Since April 2003, the Cyprus Government has announced and is implementing a set of measures aimed at improving the living conditions of the Turkish Cypriots and making available to them benefits, all Cypriots are entitled to, and which they are currently deprived, due to the separatist policies pursued by their leadership. The European Commission has also been processing a set of measures aiming towards the economic advancement of the Turkish Cypriot Community.

In the framework of the positive climate created by such measures, and in conformity with the constructive stance the Greek Cypriot side has maintained throughout the many attempts to reach a settlement, President Papadopoulos has announced, from the podium of the General Assembly, the intention of the Cyprus Government to unilaterally start within the next two months, mine clearance in the buffer zone, in cooperation with the UN and with the financial assistance of the European Union. We will also proceed with the destruction of a considerable amount of stockpiled anti-personnel mines within the framework of our obligations under the Ottawa Convention.

Ignoring the positive impetus prevalent, the Turkish Cypriot leadership has not only failed to display the analogous political will and wisdom, which is a prerequisite for a breakthrough, but has hindered the attempts of the UN with additional provocation. The ongoing advancing of the positions of the Turkish occupation army along the ceasefire line in the area of Strovilia, constitute a clear violation of the status quo. However, more than three years since these actions began the issue remains unsolved, indicating that UNFICYP is not, in this case, instrumental in executing its mandate by safeguarding the status quo. The lack of tangible results in the attempts to resolve the above crisis has once again illustrated the need to reinforce the role of UNFICYP and make its capacity consistent with its mandate and responsibilities.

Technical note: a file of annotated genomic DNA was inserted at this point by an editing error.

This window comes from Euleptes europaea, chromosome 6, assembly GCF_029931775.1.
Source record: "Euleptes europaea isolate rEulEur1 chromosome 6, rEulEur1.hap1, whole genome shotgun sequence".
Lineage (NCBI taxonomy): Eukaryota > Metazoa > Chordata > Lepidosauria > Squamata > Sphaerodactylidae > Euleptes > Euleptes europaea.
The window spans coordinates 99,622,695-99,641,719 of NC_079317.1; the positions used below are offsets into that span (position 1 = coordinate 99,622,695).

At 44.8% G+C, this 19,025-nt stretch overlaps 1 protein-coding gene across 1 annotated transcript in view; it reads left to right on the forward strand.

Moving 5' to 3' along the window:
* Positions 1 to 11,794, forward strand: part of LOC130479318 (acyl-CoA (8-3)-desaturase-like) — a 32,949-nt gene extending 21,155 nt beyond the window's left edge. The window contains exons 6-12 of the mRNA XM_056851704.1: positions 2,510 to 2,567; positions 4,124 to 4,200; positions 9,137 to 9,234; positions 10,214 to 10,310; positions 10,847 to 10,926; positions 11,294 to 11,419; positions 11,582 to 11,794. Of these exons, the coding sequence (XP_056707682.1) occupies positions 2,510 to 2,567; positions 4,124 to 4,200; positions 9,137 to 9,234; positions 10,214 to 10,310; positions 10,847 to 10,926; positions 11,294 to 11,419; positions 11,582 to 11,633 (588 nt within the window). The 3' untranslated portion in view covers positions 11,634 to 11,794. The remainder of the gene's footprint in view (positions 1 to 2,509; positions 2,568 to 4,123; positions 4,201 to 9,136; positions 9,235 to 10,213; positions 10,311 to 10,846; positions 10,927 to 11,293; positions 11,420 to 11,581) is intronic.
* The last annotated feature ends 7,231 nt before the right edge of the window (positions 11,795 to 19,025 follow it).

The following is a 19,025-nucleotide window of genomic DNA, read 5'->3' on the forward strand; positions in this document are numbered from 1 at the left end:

Mr. Chairman,

The sheer amount of resources consumed on sustaining this particular peace keeping operation could be proportional to the seriousness of the Cyprus problem, but we have to be conscious of the fact that the main raison d’être of UNFICYP today is the negative attitude of the Turkish side, which persists in pursuing their “no solution” policy and the consolidation of faits accomplis.

Had the response of the Turkish Cypriot leadership on the political level matched the overwhelming desire of the Turkish Cypriots themselves to accomplish a settlement, Cyprus would be now marching towards EU membership as a united country, guided by anticipation for the future and not haunted by the demons of the past.

The contribution on behalf of the Republic of Cyprus, of one third of the UNFICYP budget, is indicative of our commitment to sustain its unhindered functioning so long as peace is absent in Cyprus. However, we would like to reiterate to the TC leadership and Ankara that a just and viable solution in accordance with UN Resolutions, International Law and the Acquis Communautaire has been delayed far too long and should be addressed both as a matter of urgency and a matter of principle. Such a development, combined with our demilitarisation proposals, would constitute solid foundation on which to heal the scars of the past, achieve common prosperity, and build a stable and peaceful Eastern Mediterranean Region within the wider European family.

Thank you, Mr. Chairman.